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Why no libertarian party rules (or thrives) anywhere

  • October 5th, 2017

This article is a fragmentary popularisation of conclusions in scores of papers and studies. Excerpts:

“Throughout history, there have been significant costs associated with appearing not to be altruistic. According to [a] paper in the Annual Review of Psychology, “Across cultures, people punish others who have violated moral norms, even when the violation leads to people being better off rather than worse off…In populations in which certain behaviours are punished, people are better off if they resist engaging in these behaviours, even if doing so is in their short-term interests.”

 The personal costs of altruistic behaviour are outweighed by the benefits: Reciprocation from our tribe. Additionally, we may be wired to protect our genially similar tribesmen, not just ourselves. This is in contrast to the view that we’re all just selfish creatures out for own best interests. Since acting selfishly is not always in our genes’ best interest, we may not be hardwired to do so.

However, the research conversely indicates that acting selflessly is not always in our best interest as the primary carriers of those genes. While it may have been beneficial for our ancestors to favor the interests of others over the personal and, as a result, we may have evolved to do the same, society is very different today than it was for our ancestors.

“Society was not invented by reasoning men. It evolved as part of our nature”, Ridley says. While our genes may want us to behave in a given way, we need not be slaves to our genes when the personal cost could potentially prove to be disastrous.

A Newsroom article this week has quoted me and Richard Prebble on the future for ACT and why it did so poorly. I got into my thinking on this with the journalist, but evidently he did not have the space for that part of our conversation (or my musing was too dense).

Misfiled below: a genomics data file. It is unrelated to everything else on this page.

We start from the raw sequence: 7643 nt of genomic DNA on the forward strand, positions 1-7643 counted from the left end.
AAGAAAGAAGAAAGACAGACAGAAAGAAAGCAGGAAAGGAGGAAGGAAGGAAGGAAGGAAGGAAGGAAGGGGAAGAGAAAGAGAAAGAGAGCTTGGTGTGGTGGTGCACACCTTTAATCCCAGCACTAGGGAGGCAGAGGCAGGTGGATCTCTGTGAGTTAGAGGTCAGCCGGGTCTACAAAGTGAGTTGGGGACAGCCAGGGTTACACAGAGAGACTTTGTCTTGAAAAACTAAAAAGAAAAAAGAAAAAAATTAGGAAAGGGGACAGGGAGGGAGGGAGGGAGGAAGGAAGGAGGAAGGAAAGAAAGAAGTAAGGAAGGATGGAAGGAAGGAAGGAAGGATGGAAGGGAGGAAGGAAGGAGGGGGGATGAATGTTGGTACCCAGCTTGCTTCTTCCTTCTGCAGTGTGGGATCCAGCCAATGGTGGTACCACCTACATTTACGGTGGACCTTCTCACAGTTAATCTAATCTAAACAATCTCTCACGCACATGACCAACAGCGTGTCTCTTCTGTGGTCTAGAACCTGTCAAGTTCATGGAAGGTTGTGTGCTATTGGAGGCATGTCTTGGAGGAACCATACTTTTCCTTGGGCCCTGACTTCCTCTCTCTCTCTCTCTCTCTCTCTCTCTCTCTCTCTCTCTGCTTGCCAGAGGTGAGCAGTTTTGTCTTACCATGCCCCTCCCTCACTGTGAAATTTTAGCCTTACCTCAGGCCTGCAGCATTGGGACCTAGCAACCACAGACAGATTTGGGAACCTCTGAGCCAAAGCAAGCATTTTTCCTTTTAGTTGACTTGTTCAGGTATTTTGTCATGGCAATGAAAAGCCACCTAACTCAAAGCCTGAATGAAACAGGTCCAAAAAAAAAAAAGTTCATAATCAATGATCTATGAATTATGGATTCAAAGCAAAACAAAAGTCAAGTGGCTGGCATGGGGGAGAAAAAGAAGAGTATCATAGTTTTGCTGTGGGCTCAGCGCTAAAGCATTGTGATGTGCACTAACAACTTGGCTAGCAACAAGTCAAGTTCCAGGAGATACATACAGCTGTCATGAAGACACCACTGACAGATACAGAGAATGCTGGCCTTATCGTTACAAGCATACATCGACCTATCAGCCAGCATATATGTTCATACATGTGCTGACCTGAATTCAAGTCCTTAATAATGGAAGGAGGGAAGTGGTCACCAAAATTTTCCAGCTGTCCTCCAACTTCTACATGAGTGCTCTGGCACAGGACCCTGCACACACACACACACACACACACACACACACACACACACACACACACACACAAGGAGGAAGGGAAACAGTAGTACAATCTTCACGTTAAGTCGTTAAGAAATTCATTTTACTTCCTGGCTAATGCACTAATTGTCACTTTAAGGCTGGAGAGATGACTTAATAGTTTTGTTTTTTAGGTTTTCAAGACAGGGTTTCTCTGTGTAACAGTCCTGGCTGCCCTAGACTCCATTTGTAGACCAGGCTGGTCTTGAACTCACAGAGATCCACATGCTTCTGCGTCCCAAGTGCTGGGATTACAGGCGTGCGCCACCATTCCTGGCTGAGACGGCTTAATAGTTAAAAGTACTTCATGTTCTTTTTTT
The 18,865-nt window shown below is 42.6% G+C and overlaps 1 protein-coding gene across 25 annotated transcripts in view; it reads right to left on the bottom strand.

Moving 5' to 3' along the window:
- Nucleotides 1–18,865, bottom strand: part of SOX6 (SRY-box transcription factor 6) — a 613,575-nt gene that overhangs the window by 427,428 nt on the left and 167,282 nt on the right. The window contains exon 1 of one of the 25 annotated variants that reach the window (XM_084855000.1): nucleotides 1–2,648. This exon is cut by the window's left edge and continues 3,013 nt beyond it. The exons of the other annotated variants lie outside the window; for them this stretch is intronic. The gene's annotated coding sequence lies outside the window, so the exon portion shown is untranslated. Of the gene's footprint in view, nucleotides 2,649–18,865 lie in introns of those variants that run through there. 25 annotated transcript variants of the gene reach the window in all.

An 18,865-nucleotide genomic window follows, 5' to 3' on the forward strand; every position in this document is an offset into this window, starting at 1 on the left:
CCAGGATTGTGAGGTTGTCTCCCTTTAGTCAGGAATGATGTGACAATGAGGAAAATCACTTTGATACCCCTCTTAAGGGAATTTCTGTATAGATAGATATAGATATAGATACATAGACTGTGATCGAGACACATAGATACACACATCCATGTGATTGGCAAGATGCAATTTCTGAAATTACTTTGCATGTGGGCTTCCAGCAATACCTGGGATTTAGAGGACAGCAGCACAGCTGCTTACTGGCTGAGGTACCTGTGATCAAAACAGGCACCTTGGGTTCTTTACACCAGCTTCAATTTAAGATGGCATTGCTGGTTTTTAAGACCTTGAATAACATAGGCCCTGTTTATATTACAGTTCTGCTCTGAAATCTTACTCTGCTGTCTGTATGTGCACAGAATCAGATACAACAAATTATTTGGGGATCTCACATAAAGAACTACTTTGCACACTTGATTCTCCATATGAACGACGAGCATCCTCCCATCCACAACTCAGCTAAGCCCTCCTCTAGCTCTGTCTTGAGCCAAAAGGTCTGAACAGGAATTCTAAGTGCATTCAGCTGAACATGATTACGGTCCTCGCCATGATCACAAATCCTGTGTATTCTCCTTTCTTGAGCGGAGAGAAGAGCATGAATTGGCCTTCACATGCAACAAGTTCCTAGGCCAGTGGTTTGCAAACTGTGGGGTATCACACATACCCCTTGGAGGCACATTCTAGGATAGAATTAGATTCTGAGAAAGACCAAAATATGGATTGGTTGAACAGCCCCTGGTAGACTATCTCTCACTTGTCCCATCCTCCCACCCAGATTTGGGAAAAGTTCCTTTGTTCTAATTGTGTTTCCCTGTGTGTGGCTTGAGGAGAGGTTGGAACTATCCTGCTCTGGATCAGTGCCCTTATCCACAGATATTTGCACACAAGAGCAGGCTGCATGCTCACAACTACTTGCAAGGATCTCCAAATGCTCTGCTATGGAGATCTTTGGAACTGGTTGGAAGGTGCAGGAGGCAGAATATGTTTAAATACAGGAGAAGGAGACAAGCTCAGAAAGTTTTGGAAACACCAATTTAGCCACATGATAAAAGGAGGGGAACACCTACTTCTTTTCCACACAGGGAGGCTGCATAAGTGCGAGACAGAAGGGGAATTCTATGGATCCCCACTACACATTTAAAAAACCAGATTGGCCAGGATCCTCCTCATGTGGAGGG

I believe ACT will not flourish until it is perceived as being comprised and lead by people who understand and share most people’s need and respect for altruism, nationalism and other expressions of the social and collectivist part of our nature. I, and most of the fellow citizens I trust, want to be lead by people who show genuine commitment to institutions that reinforce mutual obligation and support.

Too few people to matter electorally will ever trust a party, and people, who do not understand and reflect our collective impulses.

Most of the people who’ve lead in ACT knew that, intuitively. They were extraordinarily unselfish. They lived the values of effective collective obligations.  Sir Roger Douglas’s health, welfare and education policies were directed to creating very strong institutions, best compared to those in Singapore. He wanted reform to ensure long term political support for the social safety net. He was an original supporter of what is now called UBI, with a reverse income tax scheme. He wanted to reinforce the values of social duty and responsibility, but working with how people actually respond, rather than the current NZ model which rewards free-riders on the generosity of hard working neighbours.

But people were deaf to him. ACT branded him to them, but he reinforced that branding by being sometimes tone deaf to fears. Public musing, for example, on auctioning passports, sent a message that closed ears to the logic of that position, let alone his other mechanisms to strengthen the values of collaboration and mutual support.